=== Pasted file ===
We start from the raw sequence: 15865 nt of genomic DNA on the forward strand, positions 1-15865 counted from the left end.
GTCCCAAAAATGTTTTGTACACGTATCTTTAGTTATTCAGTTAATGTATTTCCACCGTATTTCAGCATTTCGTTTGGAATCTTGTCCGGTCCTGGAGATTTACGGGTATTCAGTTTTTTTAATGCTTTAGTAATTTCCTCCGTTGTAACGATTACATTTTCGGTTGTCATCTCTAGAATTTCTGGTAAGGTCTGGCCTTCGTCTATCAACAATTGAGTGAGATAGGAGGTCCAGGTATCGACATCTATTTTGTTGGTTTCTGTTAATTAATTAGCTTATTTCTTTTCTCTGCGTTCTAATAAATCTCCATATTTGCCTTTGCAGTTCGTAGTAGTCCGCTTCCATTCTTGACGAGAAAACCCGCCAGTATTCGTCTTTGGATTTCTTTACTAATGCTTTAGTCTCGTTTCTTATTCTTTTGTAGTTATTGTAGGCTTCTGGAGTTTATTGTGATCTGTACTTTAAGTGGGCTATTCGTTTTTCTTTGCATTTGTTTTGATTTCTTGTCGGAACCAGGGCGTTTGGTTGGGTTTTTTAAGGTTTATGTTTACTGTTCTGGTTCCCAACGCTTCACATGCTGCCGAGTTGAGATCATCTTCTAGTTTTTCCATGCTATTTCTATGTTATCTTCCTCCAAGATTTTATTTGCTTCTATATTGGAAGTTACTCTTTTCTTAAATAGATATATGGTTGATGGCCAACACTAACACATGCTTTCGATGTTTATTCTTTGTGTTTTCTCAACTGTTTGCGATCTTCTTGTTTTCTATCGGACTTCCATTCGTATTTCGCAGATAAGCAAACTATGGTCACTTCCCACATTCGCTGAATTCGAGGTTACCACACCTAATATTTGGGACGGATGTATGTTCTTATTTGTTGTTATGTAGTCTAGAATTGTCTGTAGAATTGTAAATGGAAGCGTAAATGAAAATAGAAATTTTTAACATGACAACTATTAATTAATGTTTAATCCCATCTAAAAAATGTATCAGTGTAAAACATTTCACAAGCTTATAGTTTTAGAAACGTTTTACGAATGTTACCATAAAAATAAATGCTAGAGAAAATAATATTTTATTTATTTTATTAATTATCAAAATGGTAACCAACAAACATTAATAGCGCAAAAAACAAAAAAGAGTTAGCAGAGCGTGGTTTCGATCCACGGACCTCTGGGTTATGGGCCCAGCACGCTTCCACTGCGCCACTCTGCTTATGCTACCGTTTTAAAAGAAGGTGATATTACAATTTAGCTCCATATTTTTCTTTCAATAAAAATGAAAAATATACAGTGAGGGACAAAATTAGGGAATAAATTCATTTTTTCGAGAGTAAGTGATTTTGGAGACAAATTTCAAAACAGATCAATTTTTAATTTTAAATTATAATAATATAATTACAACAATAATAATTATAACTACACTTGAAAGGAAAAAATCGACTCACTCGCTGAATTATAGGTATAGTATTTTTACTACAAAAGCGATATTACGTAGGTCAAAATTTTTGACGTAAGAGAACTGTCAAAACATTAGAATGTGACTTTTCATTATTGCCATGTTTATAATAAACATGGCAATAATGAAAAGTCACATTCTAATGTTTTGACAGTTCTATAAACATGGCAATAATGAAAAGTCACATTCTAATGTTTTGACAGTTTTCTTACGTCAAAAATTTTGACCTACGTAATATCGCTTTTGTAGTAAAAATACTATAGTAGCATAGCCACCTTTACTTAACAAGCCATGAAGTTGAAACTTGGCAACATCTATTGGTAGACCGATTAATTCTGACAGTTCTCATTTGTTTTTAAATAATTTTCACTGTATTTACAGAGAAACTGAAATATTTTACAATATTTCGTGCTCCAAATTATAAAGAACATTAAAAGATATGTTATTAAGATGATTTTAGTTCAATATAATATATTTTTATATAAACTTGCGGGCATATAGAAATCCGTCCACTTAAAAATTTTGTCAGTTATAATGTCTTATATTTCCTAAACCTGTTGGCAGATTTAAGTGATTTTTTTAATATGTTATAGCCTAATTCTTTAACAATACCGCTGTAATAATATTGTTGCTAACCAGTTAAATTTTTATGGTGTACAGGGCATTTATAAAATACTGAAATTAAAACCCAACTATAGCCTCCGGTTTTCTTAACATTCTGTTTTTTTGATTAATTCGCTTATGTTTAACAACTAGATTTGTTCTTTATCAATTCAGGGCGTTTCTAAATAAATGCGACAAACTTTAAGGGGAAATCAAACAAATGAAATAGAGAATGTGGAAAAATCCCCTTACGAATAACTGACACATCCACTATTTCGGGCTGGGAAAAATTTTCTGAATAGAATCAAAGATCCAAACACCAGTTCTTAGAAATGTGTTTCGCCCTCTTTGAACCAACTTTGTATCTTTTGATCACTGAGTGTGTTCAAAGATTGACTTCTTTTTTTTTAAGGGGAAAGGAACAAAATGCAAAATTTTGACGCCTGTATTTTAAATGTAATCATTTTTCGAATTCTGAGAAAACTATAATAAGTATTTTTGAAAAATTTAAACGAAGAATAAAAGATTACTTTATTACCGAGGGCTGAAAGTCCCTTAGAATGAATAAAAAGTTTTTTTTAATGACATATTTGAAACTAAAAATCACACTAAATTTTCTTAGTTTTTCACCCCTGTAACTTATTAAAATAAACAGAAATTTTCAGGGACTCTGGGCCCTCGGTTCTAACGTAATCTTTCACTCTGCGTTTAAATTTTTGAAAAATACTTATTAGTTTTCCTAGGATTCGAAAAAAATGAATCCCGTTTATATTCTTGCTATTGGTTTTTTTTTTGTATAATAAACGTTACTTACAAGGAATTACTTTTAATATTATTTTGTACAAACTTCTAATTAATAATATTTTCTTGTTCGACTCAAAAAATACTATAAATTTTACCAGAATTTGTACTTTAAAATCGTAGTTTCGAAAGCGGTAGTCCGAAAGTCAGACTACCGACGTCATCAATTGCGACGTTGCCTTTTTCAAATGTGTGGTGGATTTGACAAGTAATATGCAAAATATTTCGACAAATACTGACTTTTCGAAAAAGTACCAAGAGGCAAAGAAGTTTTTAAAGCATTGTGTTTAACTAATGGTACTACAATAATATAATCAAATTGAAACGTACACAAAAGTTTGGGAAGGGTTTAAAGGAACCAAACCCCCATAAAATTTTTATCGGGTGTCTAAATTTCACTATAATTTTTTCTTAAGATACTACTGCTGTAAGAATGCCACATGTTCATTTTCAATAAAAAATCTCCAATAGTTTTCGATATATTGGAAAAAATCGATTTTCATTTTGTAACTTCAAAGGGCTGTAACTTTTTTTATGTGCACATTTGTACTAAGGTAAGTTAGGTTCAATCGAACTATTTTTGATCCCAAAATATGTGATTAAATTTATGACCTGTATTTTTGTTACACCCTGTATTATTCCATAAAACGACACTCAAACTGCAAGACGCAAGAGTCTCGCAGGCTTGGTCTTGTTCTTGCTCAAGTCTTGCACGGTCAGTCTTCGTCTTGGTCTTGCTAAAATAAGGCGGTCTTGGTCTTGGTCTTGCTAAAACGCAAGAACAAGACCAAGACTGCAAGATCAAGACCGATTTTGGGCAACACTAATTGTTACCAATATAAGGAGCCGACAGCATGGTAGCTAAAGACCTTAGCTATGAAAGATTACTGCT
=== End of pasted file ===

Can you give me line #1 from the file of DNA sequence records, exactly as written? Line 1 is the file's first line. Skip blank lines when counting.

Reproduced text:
We start from the raw sequence: 15865 nt of genomic DNA on the forward strand, positions 1-15865 counted from the left end.